There were 5,656 households out of which 38.7% had children under the age of 18 living with them, 62.3% were married couples living together, 8.3% had a female householder with no husband present, and 25.1% were non-families. 18.6% of all households were made up of individuals and 4.2% had someone living alone who was 65 years of age or older. The average household size was 2.81 and the average family size was 3.24.[27][28]

In the borough the population was spread out with 26.4% under the age of 18, 7.1% from 18 to 24, 34.8% from 25 to 44, 24.9% from 45 to 64, and 6.8% who were 65 years of age or older. The median age was 36 years. For every 100 females there were 102.0 males. For every 100 females age 18 and over, there were 100.1 males.[27][28]

The median income for a household in the borough was $65,799, and the median income for a family was $73,277. Males had a median income of $47,083 versus $34,238 for females. The per capita income for the borough was $26,698. About 2.2% of families and 3.0% of the population were below the poverty line, including 2.7% of those under age 18 and 5.8% of those age 65 or over.[27][28]

History[edit]

Lake Hopatcong as seen from Hopatcong Borough.

The town of Hopatcong has a rich history, given its relationship with New York City. It borders Lake Hopatcong, a partially man-made lake that is now a source of much recreation and desirable real estate, and is the biggest lake in New Jersey. The community, 40 miles (64 km) west of New York City, began as a summer getaway for the wealthy in NYC who primarily sought access to the lake. An amusement park, called "Bertrand's Island", sprang up and was accessible via the lake, trolley or by car through Mount Arlington. The construction of Interstate 80, a highway that stretches from Teaneck, New Jersey, all the way across the country to San Francisco, California, triggered rapid growth in New York City's suburbs and led to Hopatcong's becoming a permanent residential community.

Government[edit]

Local government[edit]

Hopatcong is governed under the Borough form of New Jersey municipal government. The government consists of a Mayor and a Borough Council comprising six council members, with all positions elected at large. A Mayor is elected directly by the voters to a four-year term of office. The Borough Council consists of six members elected to serve three-year terms on a staggered basis, with two seats coming up for election each year.[6]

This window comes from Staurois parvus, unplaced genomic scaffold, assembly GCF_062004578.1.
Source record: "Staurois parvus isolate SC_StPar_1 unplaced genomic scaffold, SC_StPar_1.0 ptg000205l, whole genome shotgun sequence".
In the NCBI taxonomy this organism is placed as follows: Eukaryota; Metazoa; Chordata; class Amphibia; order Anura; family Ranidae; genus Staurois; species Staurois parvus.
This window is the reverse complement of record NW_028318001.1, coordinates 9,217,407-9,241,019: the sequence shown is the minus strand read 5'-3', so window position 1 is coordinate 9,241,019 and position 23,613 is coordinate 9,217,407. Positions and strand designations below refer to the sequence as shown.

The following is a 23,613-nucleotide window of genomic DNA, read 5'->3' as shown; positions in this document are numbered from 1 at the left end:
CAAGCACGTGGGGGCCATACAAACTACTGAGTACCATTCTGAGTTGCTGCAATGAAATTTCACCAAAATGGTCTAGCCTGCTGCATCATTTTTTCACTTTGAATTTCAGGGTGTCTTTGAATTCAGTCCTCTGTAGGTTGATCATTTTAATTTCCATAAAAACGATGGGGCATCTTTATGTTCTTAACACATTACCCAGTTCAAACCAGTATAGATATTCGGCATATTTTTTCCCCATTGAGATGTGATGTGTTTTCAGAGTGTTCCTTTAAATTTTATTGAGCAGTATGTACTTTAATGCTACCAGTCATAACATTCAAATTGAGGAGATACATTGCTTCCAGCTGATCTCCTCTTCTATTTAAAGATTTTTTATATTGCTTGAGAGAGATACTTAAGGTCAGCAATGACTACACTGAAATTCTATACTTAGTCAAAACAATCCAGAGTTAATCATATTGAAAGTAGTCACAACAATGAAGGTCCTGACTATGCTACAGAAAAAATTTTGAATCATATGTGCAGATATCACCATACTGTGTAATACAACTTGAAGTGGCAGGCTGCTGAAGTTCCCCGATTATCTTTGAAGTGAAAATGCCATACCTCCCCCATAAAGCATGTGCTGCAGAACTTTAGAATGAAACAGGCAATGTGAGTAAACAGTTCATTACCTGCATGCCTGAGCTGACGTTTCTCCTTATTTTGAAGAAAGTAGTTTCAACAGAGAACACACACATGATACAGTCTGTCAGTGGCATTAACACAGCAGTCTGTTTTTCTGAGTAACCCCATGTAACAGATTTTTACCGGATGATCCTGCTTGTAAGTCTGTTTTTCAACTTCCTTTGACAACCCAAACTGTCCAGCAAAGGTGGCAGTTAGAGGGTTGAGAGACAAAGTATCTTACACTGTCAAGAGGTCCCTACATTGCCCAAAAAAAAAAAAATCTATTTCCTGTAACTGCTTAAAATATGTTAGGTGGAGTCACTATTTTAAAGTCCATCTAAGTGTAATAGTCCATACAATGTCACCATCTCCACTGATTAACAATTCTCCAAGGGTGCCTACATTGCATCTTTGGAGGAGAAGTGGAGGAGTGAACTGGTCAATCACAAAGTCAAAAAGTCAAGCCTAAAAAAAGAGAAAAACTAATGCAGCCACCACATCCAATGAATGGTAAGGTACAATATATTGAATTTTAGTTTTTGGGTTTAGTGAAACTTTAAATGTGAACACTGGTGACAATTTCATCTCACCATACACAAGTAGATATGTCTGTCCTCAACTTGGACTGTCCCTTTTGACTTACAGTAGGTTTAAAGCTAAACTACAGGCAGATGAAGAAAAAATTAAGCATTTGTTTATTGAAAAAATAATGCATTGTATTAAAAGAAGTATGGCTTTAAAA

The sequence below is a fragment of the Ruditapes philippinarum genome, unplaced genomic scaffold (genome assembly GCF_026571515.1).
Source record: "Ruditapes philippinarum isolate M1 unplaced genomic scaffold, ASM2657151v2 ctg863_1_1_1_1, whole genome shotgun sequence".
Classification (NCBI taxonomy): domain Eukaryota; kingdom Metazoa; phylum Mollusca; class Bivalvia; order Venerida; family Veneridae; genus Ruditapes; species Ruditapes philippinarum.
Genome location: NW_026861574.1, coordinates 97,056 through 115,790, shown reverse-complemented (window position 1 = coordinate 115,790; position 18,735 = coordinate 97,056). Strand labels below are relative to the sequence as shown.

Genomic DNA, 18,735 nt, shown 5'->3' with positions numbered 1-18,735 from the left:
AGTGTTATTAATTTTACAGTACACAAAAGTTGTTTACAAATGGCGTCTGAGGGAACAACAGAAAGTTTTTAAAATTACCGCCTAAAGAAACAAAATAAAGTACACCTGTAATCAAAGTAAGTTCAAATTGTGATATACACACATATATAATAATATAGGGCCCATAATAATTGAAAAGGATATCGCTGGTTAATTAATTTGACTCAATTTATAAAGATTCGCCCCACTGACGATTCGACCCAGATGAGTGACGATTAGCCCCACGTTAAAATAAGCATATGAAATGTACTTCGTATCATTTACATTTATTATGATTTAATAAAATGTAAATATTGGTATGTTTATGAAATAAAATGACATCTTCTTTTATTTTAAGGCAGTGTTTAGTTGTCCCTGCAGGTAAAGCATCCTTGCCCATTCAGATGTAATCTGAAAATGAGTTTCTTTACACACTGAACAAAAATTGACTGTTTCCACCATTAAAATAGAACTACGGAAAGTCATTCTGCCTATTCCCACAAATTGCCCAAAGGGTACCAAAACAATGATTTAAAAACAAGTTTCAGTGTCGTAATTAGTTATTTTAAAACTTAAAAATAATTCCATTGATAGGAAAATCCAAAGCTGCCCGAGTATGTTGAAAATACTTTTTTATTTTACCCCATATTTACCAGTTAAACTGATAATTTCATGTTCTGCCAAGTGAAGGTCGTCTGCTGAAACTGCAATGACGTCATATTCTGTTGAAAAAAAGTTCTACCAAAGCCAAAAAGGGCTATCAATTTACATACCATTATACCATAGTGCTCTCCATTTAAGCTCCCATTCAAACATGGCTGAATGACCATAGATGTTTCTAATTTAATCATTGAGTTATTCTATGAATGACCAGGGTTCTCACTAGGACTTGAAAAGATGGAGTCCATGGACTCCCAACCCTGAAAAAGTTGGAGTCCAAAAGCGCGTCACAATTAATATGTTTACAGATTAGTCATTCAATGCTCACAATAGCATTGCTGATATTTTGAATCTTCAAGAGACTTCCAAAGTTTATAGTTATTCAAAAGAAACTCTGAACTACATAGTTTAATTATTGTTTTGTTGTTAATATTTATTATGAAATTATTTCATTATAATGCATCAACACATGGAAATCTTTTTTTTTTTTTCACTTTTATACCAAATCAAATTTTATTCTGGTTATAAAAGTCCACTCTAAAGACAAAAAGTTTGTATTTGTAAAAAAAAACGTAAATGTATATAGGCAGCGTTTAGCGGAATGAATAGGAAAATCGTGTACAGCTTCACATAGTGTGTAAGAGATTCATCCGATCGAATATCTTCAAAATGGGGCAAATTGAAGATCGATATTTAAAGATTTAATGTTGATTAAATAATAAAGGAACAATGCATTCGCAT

The Mayor is the chief executive officer of the Borough, helps set the agenda for Council meetings and chairs all meetings of the Council. The Mayor can vote only in the event of a tie but has the power to veto any ordinance adopted by the Council.

The Mayor has executive authority to act between Council meetings in matters affecting the Borough. The Mayor can declare a state of emergency and can act to protect the Borough and its citizens. The Mayor appoints the members of all Borough Committees and certain Borough Commissions. The Mayor's nominations for certain other Borough Boards and Commissions are subject to Council approval. The Mayor prepares the initial draft of the annual Borough budget for submission to the Council. The Mayor can issue Proclamations. The Mayor is authorized to perform marriage ceremonies. The Mayor is required to sit as a member of the Borough Planning Board. The signatures of the Mayor and Borough Clerk are necessary to create any legally binding obligation of the Borough.

The Borough Council enacts ordinances, which require public notice / hearings and have the effect of law; and resolutions, which state the policy or direction of the Council.

The Council adopts the annual Borough Budget and approves the Mayor's nominations of certain officials. Council members are annually appointed by the Mayor to act as liaisons to various Borough departments, Boards, Commissions or Committees. The Council annually elects a member to serve in the position of Council President. In the absence of the Mayor, the Council President can assume the role and duties of the Mayor. The Council also annually elects a member to serve as its representative on the Planning Board.

As of 2013, the Mayor of Hopatcong Borough is Sylvia Petillo (R, whose term ends December 31, 2015). Members of the Hopatcong Borough Council are Council President Howard Baker (R, 2013), Rich Bunce (R, 2015), Michael Francis (R, 2013), Marie Ryder Galate (R, 2012), Estelle R. Klein (R, 2014) and John Young (R, 2014).[30][31][32][33]

Federal, state and county representation[edit]

Hopatcong is located in the 11th Congressional District[34] and is part of New Jersey's 24th state legislative district.[9][35][36] Prior to the 2010 Census, Hopatcong had been part of the 5th Congressional District; the change was made by the New Jersey Redistricting Commission and took effect in January 2013, based on the results of the November 2012 general elections.[37]

New Jersey's Eleventh Congressional District is represented by Rodney Frelinghuysen (R, Harding Township).[38] New Jersey is represented in the United States Senate by Cory Booker (D, Newark; took office on October 31, 2013, after winning a special election to fill the seat of Frank Lautenberg)[39][40] and Bob Menendez (D, Paramus).[41][42]